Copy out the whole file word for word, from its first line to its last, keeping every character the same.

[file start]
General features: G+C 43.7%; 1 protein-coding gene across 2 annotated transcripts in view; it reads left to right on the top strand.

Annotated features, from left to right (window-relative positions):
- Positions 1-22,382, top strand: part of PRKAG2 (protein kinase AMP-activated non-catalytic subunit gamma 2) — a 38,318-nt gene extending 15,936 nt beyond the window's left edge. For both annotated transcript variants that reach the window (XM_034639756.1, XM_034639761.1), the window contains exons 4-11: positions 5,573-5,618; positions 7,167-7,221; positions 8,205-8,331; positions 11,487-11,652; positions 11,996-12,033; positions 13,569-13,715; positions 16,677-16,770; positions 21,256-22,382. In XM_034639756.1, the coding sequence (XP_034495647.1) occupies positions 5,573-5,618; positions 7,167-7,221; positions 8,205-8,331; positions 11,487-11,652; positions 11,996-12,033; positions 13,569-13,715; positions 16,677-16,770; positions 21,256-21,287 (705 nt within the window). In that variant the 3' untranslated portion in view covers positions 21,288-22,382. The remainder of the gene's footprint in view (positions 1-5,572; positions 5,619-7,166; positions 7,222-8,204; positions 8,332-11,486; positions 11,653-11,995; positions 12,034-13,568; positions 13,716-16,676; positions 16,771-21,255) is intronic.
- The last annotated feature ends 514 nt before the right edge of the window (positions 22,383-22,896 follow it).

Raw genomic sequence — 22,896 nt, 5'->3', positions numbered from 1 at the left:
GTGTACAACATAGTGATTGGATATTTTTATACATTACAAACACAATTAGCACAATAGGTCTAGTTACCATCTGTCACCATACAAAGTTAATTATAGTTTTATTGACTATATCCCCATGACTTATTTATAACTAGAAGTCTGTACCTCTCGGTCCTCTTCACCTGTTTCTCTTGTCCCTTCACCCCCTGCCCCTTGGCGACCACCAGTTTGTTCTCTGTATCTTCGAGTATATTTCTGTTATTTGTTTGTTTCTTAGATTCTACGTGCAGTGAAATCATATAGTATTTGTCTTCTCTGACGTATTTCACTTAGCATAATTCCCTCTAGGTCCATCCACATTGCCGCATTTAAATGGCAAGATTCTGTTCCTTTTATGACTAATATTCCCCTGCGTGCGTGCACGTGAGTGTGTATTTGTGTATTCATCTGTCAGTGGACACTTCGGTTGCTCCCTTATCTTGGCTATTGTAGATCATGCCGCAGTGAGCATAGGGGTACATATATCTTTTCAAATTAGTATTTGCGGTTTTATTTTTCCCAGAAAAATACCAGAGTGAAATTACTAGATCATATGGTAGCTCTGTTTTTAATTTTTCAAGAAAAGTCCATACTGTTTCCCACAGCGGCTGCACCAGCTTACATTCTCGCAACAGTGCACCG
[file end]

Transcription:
General features: G+C 43.7%; 1 protein-coding gene across 2 annotated transcripts in view; it reads left to right on the top strand.

Annotated features, from left to right (window-relative positions):
- Positions 1-22,382, top strand: part of PRKAG2 (protein kinase AMP-activated non-catalytic subunit gamma 2) — a 38,318-nt gene extending 15,936 nt beyond the window's left edge. For both annotated transcript variants that reach the window (XM_034639756.1, XM_034639761.1), the window contains exons 4-11: positions 5,573-5,618; positions 7,167-7,221; positions 8,205-8,331; positions 11,487-11,652; positions 11,996-12,033; positions 13,569-13,715; positions 16,677-16,770; positions 21,256-22,382. In XM_034639756.1, the coding sequence (XP_034495647.1) occupies positions 5,573-5,618; positions 7,167-7,221; positions 8,205-8,331; positions 11,487-11,652; positions 11,996-12,033; positions 13,569-13,715; positions 16,677-16,770; positions 21,256-21,287 (705 nt within the window). In that variant the 3' untranslated portion in view covers positions 21,288-22,382. The remainder of the gene's footprint in view (positions 1-5,572; positions 5,619-7,166; positions 7,222-8,204; positions 8,332-11,486; positions 11,653-11,995; positions 12,034-13,568; positions 13,716-16,676; positions 16,771-21,255) is intronic.
- The last annotated feature ends 514 nt before the right edge of the window (positions 22,383-22,896 follow it).

Raw genomic sequence — 22,896 nt, 5'->3', positions numbered from 1 at the left:
GTGTACAACATAGTGATTGGATATTTTTATACATTACAAACACAATTAGCACAATAGGTCTAGTTACCATCTGTCACCATACAAAGTTAATTATAGTTTTATTGACTATATCCCCATGACTTATTTATAACTAGAAGTCTGTACCTCTCGGTCCTCTTCACCTGTTTCTCTTGTCCCTTCACCCCCTGCCCCTTGGCGACCACCAGTTTGTTCTCTGTATCTTCGAGTATATTTCTGTTATTTGTTTGTTTCTTAGATTCTACGTGCAGTGAAATCATATAGTATTTGTCTTCTCTGACGTATTTCACTTAGCATAATTCCCTCTAGGTCCATCCACATTGCCGCATTTAAATGGCAAGATTCTGTTCCTTTTATGACTAATATTCCCCTGCGTGCGTGCACGTGAGTGTGTATTTGTGTATTCATCTGTCAGTGGACACTTCGGTTGCTCCCTTATCTTGGCTATTGTAGATCATGCCGCAGTGAGCATAGGGGTACATATATCTTTTCAAATTAGTATTTGCGGTTTTATTTTTCCCAGAAAAATACCAGAGTGAAATTACTAGATCATATGGTAGCTCTGTTTTTAATTTTTCAAGAAAAGTCCATACTGTTTCCCACAGCGGCTGCACCAGCTTACATTCTCGCAACAGTGCACCG